The future of John Sinclair, imprisoned chairman of the Youth International Party, hinges on two things at this point. John is currently serving a 9-1/2 to 10 year sentence for possession of marijuana in Marquette Prison.
The first is the expression of support for the freeing of Sinclair, and all political prisoners and the demand to legalize marijuana. This has been manifested in such events as the Free John Sinclair Day held across the country Jan. 24 that raised thousands of dollars in legal fees and educated people about the repressive use of the archaic narcotics laws.
The second front is a legal attack on those laws specifically to free John from the barbaric sentence given him by Recorder’s Court Judge Robert Colombo in July of last year.
John’s attorneys have filed a massive legal brief appealing his conviction and the marijuana laws themselves. The brief was prepared by attorneys Chuck Ravitz, Sheldon Otis, Robert Bartels, and James Shellow.
When the Fifth Estate asked Ravitz what he thought the chances for John’s release were he replied that he doesn’t like to “call shots in advance”. “We have a strong brief and have raised several substantive issues regarding both questions of the excessive sentence and of the law itself,” he said.
The worst thing he felt could happen would be for the Court to dodge the real issues and compromise the question by ordering the case back for re-sentencing. “This could mean that John could be re-sentenced to say 4-1/2 to 5 and the court would feel justice had been done, but this is still the strongest issue.”
“The really terrible thing is that I’m sure that the narcotics law will be changed in the next five years, but that doesn’t do John any good if he’s in jail during that time,” Ravitz said.
The brief raises the issue of cruel and unusual punishment under the protection of the 8th Amendment to the U.S. Constitution. According to Ravitz, “In the brief we raise the question of the purpose of the sentencing and we answer by saying very strongly that John is a political prisoner. The law is basically dishonest and used discriminatorily against people disliked by the enforcers of the law.”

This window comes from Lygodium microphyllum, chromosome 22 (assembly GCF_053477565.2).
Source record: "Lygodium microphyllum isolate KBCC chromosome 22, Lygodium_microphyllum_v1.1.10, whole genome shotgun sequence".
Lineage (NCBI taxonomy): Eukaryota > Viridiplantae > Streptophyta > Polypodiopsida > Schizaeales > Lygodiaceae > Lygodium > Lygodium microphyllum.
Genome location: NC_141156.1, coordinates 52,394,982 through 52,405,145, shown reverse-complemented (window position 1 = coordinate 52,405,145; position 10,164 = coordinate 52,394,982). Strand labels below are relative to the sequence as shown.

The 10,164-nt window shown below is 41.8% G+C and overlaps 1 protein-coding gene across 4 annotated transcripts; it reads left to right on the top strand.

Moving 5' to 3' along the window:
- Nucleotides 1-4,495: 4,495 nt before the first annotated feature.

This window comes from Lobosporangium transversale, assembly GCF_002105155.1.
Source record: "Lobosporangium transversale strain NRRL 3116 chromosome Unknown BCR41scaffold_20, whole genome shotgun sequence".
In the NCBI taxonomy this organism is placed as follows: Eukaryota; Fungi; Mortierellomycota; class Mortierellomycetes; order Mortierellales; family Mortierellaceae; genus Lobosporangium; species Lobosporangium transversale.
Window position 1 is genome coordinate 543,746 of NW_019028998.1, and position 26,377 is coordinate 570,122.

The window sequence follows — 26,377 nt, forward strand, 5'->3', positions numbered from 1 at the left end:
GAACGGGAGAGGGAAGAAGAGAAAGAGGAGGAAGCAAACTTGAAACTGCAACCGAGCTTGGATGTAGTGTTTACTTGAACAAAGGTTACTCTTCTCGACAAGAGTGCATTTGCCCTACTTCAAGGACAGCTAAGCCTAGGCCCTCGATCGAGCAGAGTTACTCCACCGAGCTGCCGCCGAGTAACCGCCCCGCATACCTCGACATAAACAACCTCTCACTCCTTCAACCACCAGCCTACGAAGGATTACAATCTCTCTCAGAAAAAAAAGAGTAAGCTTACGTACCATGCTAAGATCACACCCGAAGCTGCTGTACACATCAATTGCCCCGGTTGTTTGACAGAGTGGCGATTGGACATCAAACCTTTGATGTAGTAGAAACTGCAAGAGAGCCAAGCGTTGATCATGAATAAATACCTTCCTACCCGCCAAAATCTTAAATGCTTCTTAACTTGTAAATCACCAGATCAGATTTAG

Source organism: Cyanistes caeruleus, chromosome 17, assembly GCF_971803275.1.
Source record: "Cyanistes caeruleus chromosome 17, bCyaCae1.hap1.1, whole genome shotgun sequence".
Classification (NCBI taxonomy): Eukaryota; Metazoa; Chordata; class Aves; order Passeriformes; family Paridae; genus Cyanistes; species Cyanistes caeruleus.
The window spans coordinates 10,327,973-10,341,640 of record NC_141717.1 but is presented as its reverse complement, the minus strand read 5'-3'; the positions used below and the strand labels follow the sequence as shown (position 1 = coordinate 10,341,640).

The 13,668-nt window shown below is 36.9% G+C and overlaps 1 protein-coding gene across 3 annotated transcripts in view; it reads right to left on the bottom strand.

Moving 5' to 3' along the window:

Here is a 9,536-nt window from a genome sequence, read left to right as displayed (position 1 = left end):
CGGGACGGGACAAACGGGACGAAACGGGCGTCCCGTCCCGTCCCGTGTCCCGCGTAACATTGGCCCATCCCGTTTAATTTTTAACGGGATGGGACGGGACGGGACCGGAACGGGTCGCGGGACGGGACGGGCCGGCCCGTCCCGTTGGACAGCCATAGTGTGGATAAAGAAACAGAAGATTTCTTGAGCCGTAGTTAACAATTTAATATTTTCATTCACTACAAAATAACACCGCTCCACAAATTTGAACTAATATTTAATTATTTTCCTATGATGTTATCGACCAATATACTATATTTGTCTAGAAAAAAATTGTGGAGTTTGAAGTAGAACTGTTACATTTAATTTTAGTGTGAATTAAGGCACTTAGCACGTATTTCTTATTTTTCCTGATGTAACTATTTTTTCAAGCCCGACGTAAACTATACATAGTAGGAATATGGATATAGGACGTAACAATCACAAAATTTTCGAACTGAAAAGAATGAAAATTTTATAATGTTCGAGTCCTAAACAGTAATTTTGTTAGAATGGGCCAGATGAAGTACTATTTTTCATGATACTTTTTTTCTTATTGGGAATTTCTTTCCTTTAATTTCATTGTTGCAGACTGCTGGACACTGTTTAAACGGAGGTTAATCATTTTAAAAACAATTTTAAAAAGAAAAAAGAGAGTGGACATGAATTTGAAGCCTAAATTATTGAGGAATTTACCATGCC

The brief makes a heavy attack on the narcotics law itself charging that it has never been proved that any medical damage comes from marijuana usage and that the law is a result of a “dishonest marijuana scare campaign.” It also states that there is no evidence of harm to society coming directly from pot, but rather the law itself is at fault. The brief argues that “once persons have learned that the government has lied about marijuana, they will be inclined, due to the existing credibility gap, to experiment further. Also, they have been forced into the underworld trade market (for marijuana), some persons will come into contact with others who sell not only marijuana but other drugs.”
The brief states that the law against the private use of the herb is an unconstitutional invasion- of the personal liberties guaranteed by the right to privacy. The “crime” committed under the law is one with no victim.
John, who was a leader in the formation of the Detroit and Ann Arbor free communities, was singled out for a massive police investigation three years ago. It was the desperate hope of the “authorities” that if they got Sinclair everything he was involved in building would collapse.
Police efforts culminated in a raid Jan. 24, 1967 with the arrest of 56 people at the Artists’ Workshop on John Lodge. No one has served any time as result of the raid except Sinclair who was charged with giving two joints to an undercover narc, Vahan Kepegian.
John- was charged originally with sales and possession, but Judge Colombo threw out the sales charge ( a 20 year minimum sentence) ruling that Kepegian had illegally entrapped Sinclair into the illegal act.
Ravitz and his team argue that the selling and the possessing were the same act and the entrapment ruling should apply to both.
As it stands John’s freedom rests in the hands of a corrupt and archaic judicial system and we can only wait while they ponder the merits of releasing him so he may rejoin his brothers and sisters.
What we can do is keep people informed about his case, start petitions, circulate literature on the case and about the marijuana laws, get your local college, high school or local newspaper to print articles about the case.
If you want to help write Youth International Headquarters, 1520 Hill St., Ann Arbor MI 48104.
John can receive mail in prison at 123507, Box 779, Marquette MI 49855.